Few books are more current than ‘Woman’

Woman: American history of an idea
By Lillian Faderman
to 2022, Yale University Press
$ 32.50 / 571 pages

Until I read “Woman: American history of an idea,” the fascinating new book by Lillian Faderman, revolutionary feminist scholar LGBTQ, I did not know that women who were tramps felt freer during the Depression.

“For thousands of women, depression was strangely liberating,” writes Faderman, professor emeritus at California State University, Fresno. “They were poor and without foot, and they have found a new way to snub the conventions of how a woman should live.”

This is just one of the many things I learned from “Woman”.

I had no idea that housewives and mothers – June Cleaver, Harriet Nelson and Donna Reed – were not the only images of women on television 1950 Who knew, writes Faderman, “TV offered some against-imagery surprising? »

In the 1950s, women’s roller derby games were on television. “It seems that 70% of viewers were women,” she wrote, “attracted perhaps by the daring and bold image of women as being the opposite of what it was supposed to be.”

“Woman” makes it clear that America was frightened by women who have sex outside of procreation in a straight marriage since the Puritans arrived here in the 1600s.

“It is” the hour of sex in America, “said William Marion Reedy, editor of a newspaper in 1913. He feared that sex is everywhere – movies theaters. “He believed that the purity of the woman was decried” wrote Faderman.

“Woman” is a complete history of the concept of women in this country since the days of the Puritans to our #MeToo era, fluid and not binary.

Few books are more current than “Woman.”

In the era of Coney Amy Barrett “when the future of Roe v. Wade is fragile, there is much to learn from “Woman.”

“Woman” does not tell us how we can overcome the backlash against feminism and civil rights movements (civil rights of blacks to the rights of LGBTQ). No book, as complete as it is, could do.

But “Woman” gives us the knowledge and perspective.

The belief that the role of a woman is to marry and have children did not begin with Phyllis Schlafly, the lawyer who led the campaign against the amendment on equal rights.

In the 1600s, Europeans who came to America believed that women’s place was in the home. In 1645, reports Faderman, the governor of the colony of Massachusetts Bay, John Winthrop, lamented in his diary that Edward Hopkins, governor of the Connecticut colony, has left his wife, who had not given it to children away from “the place where God had placed”. It allowed him to “devote himself to reading and writing,” wrote Winthrop.

There have been advances and backlash against feminism while the idea of women changed throughout American history.

Take World War II. During the war, Rosie the Riveter encouraged women to work. At the end of the war, women were urged to move their work clothes and aprons to return to their home kitchens as soon as possible.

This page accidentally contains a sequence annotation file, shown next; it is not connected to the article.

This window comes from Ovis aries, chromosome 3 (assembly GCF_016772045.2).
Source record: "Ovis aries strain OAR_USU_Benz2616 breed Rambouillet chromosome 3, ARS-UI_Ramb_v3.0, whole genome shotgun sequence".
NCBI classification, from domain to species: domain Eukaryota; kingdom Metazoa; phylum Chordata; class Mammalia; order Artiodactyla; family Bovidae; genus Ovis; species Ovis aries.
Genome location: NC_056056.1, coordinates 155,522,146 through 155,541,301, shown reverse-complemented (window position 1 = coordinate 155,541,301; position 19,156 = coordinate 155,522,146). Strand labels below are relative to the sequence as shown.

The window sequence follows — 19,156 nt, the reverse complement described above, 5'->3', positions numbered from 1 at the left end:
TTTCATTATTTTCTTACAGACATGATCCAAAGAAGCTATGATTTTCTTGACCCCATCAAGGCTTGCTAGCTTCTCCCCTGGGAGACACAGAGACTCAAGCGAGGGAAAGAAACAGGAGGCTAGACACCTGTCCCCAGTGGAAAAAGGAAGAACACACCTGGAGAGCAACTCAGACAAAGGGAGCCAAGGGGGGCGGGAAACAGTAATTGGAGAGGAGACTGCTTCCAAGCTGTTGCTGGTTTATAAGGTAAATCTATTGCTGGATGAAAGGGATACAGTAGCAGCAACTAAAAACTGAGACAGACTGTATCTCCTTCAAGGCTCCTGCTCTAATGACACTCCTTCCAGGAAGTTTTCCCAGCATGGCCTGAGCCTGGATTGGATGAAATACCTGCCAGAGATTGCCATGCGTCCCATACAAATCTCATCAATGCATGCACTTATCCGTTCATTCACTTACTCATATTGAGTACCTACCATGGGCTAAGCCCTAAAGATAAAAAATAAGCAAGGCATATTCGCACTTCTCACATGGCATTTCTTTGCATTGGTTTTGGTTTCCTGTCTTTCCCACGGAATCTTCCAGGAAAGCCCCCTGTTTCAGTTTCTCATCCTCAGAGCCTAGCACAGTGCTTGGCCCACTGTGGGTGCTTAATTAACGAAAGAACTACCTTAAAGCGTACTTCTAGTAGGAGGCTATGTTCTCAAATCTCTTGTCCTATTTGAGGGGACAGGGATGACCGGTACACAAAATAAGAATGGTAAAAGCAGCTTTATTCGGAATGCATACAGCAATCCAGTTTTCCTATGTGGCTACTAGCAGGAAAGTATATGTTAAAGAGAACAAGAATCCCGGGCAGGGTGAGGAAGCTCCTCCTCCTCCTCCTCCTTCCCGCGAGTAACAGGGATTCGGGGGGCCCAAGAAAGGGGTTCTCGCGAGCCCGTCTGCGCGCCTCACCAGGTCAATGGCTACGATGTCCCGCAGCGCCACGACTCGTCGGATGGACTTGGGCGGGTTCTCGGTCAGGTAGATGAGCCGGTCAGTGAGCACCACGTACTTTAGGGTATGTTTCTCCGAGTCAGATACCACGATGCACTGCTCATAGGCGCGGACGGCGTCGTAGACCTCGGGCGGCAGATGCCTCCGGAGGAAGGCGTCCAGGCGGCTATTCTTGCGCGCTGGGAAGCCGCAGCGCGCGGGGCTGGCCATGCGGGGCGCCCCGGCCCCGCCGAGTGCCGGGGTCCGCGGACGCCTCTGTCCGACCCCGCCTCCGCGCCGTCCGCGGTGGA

Too often, indigenous women, women of color, women of the working class and immigrant women were (and still are) excluded by white feminists feminism and women’s history.

Fortunately, “Woman” contributes greatly to break this pattern of exclusion.

Faderman wrote about the cruelties inflicted on women enslaved by plantation owners, American feminist leaders of Asian origin, racism many white suffragettes and how whites have forced indigenous women to give up their culture.

Faderman, 81, who is white, wrote movingly about his experience as a student of Hollenbeck Junior High School in East Los Angeles. It was written Faderman, the daughter of an immigrant, “an unmarried Jewish women from Eastern Europe who made his living by sewing dresses in a clothing factory in downtown Los Angeles.”

She felt a connection with her Mexican-American classmates, many of whom, like her, are daughters of immigrants. In response to “stifling mores” of their parents, many of them “are committed in small off-the-law” written Faderman.

“I, too, was a kind of juvenile delinquent,” wrote Faderman, who is a lesbian, “because I had already discovered my sexuality outside-the-law and that I would soon be in bars gays girls showing a fake ID that says I was an adult. “

I have two chicanes with “Woman”. Throughout American history, women with disabilities have experienced sexism and ableism. I wish “Woman” has included women with disabilities in its mosaic of women’s history.

I would have liked to see in “Woman” more information on what is happening with the genre and its impact on the idea that America is women. But maybe the generation Z and historians are best placed to talk about.

The books of Faderman to “Outperform male love” to “Harvey Milk: his life and death”, are touchstones for the LGBTQ community. “Woman,” also will be a rite of passage for generations of LGBTQ people.

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